Log Your Social Media Logins Before It's Too Late

It seems we are forever helping web development customers track down login credentials needed to access their site file and statistics, or change the web hosting provider. Sometimes it takes a long time, but we've always sorted it out. Until last month.

We were looking to help a customer whose community Facebook page was set up by an employee who had recently left and failed to document the community's social media logins. The site was inaccessible.

The customer had no idea what email the employee had used, and after trying the email address the company provided for the former employee (and failing) we had no choice but to break the bad news—unless they could access an email account that was assigned to that Facebook page, they were out of luck; the page was forever inaccessible.

Facebook's help page provides no remedy for the unfortunate situation above, but does provide recommendations for preventing this from happening, here: http://www.facebook.com/help/?topic=login. Most notably, Facebook recommends that you add a secondary email address to your account.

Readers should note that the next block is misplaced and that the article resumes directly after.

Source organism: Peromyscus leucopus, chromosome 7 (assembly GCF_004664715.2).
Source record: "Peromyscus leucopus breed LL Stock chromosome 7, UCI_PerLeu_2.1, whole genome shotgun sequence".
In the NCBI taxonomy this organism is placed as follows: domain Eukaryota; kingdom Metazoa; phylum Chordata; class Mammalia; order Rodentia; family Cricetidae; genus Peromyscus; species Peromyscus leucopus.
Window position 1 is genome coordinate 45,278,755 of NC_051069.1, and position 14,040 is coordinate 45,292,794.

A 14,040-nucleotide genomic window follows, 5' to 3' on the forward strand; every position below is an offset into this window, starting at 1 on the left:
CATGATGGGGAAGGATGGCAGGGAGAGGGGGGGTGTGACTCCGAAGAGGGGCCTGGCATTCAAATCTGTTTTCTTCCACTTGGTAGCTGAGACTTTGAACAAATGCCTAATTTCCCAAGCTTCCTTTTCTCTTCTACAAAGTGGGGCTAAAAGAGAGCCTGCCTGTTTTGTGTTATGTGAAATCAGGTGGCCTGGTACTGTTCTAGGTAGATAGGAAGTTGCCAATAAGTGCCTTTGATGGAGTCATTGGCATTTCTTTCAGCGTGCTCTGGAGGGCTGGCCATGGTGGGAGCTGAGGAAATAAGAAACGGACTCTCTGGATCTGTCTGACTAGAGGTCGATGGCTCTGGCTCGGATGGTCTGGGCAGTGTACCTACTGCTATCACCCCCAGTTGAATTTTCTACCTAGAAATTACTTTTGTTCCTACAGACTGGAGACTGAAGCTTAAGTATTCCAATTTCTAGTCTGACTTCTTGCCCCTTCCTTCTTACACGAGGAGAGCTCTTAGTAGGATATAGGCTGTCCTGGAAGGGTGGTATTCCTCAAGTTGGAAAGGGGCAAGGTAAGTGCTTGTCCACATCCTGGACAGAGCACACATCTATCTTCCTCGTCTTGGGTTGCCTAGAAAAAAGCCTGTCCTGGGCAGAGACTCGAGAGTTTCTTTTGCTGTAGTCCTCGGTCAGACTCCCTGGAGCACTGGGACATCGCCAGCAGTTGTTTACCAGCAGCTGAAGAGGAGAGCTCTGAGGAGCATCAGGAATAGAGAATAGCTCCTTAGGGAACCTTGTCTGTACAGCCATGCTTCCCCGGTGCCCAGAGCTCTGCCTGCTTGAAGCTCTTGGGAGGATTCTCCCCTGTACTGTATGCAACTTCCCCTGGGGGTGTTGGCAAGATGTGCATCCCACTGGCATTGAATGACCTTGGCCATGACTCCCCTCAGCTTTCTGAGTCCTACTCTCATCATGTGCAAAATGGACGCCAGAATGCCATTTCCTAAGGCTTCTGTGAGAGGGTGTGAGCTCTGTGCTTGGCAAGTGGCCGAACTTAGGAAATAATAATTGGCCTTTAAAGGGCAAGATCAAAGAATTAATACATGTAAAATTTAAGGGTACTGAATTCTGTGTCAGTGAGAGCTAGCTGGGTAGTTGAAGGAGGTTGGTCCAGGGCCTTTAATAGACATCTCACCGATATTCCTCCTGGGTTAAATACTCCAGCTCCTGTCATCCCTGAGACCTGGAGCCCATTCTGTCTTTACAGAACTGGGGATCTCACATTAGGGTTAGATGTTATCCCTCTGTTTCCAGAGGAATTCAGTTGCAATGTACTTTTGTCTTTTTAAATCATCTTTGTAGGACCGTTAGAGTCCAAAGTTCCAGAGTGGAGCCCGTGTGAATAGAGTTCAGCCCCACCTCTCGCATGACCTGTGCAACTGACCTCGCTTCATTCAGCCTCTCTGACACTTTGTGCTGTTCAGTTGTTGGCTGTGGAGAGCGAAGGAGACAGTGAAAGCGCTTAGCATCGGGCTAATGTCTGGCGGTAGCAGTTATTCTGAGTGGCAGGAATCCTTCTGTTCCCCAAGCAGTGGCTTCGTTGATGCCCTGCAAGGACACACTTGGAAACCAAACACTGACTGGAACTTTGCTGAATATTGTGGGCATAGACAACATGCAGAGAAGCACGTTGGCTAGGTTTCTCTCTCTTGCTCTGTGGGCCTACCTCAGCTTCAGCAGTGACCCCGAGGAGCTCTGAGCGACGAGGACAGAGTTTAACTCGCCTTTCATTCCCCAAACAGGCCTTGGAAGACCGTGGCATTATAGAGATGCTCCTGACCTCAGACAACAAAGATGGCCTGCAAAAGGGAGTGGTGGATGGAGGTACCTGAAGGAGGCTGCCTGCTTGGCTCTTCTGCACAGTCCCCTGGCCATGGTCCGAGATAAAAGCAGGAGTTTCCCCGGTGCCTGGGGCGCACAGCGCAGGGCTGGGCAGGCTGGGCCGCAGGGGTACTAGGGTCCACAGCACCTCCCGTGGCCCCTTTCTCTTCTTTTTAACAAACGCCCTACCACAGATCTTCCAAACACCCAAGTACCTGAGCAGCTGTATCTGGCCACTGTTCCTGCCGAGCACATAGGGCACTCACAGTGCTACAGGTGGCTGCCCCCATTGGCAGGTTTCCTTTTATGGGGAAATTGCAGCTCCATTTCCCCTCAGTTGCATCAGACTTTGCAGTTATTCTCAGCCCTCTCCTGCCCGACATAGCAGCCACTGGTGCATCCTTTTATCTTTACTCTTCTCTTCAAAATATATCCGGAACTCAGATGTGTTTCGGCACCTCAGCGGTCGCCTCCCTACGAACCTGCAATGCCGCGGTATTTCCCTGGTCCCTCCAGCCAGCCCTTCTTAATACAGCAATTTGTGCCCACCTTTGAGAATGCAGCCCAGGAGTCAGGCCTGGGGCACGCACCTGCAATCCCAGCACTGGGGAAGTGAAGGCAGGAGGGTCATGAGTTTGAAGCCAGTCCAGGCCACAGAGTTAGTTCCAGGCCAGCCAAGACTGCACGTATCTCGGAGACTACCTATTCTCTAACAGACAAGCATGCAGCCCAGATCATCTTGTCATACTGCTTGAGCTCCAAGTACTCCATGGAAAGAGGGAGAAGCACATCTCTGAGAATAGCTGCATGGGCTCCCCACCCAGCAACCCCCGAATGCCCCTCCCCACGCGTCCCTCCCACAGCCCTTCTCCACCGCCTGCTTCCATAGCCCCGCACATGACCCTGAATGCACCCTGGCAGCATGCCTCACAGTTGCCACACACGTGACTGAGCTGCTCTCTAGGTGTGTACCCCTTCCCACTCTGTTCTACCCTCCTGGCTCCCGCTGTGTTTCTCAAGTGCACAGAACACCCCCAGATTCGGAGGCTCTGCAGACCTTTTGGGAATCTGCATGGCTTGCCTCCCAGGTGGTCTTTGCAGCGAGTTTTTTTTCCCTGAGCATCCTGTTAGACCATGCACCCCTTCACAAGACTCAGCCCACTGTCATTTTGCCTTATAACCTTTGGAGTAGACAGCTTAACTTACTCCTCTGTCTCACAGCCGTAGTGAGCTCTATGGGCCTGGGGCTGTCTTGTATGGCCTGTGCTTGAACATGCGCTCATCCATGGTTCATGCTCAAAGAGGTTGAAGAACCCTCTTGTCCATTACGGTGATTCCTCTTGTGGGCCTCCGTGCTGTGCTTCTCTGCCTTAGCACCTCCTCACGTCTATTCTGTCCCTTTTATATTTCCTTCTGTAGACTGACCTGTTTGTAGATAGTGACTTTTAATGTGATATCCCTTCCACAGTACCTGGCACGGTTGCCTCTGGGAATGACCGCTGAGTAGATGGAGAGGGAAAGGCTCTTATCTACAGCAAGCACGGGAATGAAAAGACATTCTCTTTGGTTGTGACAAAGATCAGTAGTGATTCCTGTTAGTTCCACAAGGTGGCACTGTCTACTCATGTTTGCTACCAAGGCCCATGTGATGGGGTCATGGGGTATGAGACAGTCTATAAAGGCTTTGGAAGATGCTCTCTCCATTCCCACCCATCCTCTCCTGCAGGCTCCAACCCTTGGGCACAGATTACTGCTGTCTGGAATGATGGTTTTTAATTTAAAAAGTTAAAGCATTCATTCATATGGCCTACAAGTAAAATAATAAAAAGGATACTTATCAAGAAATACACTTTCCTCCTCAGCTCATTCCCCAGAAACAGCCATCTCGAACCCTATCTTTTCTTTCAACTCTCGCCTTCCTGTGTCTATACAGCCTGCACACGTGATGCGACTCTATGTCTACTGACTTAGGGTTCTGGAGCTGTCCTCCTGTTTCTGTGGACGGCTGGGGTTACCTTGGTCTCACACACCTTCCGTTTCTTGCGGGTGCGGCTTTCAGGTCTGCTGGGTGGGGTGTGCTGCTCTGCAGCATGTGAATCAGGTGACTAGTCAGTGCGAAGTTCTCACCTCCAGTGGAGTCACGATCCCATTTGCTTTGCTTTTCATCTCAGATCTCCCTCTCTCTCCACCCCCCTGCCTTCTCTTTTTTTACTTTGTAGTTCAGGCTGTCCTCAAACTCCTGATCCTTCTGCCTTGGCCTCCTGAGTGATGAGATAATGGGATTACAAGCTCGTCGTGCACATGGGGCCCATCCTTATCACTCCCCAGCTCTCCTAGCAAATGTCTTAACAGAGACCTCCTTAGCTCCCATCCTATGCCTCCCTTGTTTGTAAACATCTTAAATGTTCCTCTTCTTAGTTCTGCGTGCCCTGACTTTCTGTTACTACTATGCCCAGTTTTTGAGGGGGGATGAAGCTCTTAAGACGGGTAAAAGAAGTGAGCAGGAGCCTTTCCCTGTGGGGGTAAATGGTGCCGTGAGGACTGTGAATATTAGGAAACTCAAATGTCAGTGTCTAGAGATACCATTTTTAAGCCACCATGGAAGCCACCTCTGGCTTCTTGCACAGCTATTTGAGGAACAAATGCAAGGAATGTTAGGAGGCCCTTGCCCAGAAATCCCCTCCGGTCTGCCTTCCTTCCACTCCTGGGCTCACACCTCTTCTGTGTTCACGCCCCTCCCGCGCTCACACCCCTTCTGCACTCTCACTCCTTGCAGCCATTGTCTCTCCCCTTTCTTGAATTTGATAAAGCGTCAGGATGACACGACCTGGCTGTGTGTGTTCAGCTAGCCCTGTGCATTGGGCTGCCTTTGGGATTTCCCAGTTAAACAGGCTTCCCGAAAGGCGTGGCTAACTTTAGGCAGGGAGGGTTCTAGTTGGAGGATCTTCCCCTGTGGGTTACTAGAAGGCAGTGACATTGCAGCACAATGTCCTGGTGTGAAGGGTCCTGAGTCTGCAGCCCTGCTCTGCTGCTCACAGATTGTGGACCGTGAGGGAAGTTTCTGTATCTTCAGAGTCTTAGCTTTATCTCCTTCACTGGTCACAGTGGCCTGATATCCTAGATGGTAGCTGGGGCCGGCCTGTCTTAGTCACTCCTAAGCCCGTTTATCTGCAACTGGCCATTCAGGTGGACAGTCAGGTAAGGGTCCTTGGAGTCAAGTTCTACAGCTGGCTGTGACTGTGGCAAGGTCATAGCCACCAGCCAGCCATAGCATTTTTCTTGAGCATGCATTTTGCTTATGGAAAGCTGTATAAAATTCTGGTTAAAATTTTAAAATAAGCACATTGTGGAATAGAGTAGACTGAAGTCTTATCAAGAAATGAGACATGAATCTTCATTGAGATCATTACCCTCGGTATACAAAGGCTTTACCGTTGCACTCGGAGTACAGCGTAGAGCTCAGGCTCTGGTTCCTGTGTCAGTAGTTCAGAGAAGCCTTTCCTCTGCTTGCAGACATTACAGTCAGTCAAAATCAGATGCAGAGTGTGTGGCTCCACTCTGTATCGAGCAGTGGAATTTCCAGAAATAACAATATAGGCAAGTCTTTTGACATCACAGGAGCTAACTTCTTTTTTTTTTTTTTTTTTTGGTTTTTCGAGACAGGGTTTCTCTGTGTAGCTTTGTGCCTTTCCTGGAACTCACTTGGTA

Beyond that simple step, whether you manage one community or are the marketing director overseeing the marketing for 500 communities, do yourself a favor and put together a spreadsheet recording all of your social media logins. While you are at it, make sure your Facebook page is a page and not a profile (I know this has been mentioned dozens of times before, but we still hear about this mistake being made about twice a month).

Facebook changes the rules all the time, and so perhaps in the future their support will help you recover lost credentials without access to an account associated email. In the meantime, protect this valuable social media asset by always having free and clear access to at least one email account that is assigned to the Facebook page.